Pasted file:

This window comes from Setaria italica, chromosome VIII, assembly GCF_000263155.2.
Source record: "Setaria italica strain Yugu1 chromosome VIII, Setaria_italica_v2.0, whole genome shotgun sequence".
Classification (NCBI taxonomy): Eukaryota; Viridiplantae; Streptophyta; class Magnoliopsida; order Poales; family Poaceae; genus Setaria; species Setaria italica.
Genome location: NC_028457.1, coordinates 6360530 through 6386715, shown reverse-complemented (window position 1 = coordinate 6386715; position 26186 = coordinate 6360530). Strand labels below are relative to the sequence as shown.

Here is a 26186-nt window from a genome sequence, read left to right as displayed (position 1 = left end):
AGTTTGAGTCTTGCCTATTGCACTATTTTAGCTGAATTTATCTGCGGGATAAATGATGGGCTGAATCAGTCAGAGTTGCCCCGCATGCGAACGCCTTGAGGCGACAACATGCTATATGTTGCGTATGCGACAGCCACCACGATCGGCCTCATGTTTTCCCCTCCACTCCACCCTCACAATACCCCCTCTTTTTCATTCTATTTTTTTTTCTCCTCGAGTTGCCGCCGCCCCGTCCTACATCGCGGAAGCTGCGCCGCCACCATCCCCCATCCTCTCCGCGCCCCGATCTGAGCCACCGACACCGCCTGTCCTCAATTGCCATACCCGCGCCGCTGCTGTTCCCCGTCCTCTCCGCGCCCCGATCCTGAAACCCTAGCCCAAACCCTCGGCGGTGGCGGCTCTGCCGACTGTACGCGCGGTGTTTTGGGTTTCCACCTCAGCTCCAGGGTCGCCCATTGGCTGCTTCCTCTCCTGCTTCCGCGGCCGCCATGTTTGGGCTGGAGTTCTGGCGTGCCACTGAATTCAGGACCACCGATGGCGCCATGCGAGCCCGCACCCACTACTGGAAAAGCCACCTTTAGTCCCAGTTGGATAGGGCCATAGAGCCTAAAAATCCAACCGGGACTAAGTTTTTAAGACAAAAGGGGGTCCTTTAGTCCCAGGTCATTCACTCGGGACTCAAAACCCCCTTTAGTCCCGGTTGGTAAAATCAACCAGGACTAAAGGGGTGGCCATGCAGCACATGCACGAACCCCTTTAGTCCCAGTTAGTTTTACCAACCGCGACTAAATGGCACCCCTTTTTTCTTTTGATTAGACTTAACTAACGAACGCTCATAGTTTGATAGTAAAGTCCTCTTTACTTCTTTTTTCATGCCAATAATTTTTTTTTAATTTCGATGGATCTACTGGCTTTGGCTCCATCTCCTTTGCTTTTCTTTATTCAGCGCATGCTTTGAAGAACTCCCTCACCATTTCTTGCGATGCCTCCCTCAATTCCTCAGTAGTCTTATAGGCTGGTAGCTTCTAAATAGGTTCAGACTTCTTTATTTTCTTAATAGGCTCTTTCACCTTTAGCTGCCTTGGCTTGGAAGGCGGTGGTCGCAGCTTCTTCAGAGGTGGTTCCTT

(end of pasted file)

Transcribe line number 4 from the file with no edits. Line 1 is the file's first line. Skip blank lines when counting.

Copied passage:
Genome location: NC_028457.1, coordinates 6360530 through 6386715, shown reverse-complemented (window position 1 = coordinate 6386715; position 26186 = coordinate 6360530). Strand labels below are relative to the sequence as shown.